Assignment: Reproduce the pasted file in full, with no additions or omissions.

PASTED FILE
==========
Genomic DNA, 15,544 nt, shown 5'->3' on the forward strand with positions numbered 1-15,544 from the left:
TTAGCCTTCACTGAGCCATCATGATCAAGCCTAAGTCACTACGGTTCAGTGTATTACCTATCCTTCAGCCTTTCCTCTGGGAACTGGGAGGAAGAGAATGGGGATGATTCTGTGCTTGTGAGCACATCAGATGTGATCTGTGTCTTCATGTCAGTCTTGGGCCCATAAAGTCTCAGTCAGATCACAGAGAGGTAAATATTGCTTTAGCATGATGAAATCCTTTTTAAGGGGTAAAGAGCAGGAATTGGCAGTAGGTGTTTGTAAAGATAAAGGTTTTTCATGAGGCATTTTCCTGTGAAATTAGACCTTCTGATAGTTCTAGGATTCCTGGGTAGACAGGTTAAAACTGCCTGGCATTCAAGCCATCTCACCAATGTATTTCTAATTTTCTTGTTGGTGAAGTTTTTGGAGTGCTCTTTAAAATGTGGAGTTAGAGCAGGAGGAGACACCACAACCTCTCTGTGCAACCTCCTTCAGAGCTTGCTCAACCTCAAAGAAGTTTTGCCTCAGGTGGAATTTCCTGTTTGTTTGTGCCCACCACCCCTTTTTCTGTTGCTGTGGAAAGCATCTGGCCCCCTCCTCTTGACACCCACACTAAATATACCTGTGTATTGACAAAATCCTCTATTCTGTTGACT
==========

Genomic DNA, 15,544 nt, shown 5'->3' on the forward strand with positions numbered 1-15,544 from the left:
TTAGCCTTCACTGAGCCATCATGATCAAGCCTAAGTCACTACGGTTCAGTGTATTACCTATCCTTCAGCCTTTCCTCTGGGAACTGGGAGGAAGAGAATGGGGATGATTCTGTGCTTGTGAGCACATCAGATGTGATCTGTGTCTTCATGTCAGTCTTGGGCCCATAAAGTCTCAGTCAGATCACAGAGAGGTAAATATTGCTTTAGCATGATGAAATCCTTTTTAAGGGGTAAAGAGCAGGAATTGGCAGTAGGTGTTTGTAAAGATAAAGGTTTTTCATGAGGCATTTTCCTGTGAAATTAGACCTTCTGATAGTTCTAGGATTCCTGGGTAGACAGGTTAAAACTGCCTGGCATTCAAGCCATCTCACCAATGTATTTCTAATTTTCTTGTTGGTGAAGTTTTTGGAGTGCTCTTTAAAATGTGGAGTTAGAGCAGGAGGAGACACCACAACCTCTCTGTGCAACCTCCTTCAGAGCTTGCTCAACCTCAAAGAAGTTTTGCCTCAGGTGGAATTTCCTGTTTGTTTGTGCCCACCACCCCTTTTTCTGTTGCTGTGGAAAGCATCTGGCCCCCTCCTCTTGACACCCACACTAAATATACCTGTGTATTGACAAAATCCTCTATTCTGTTGACT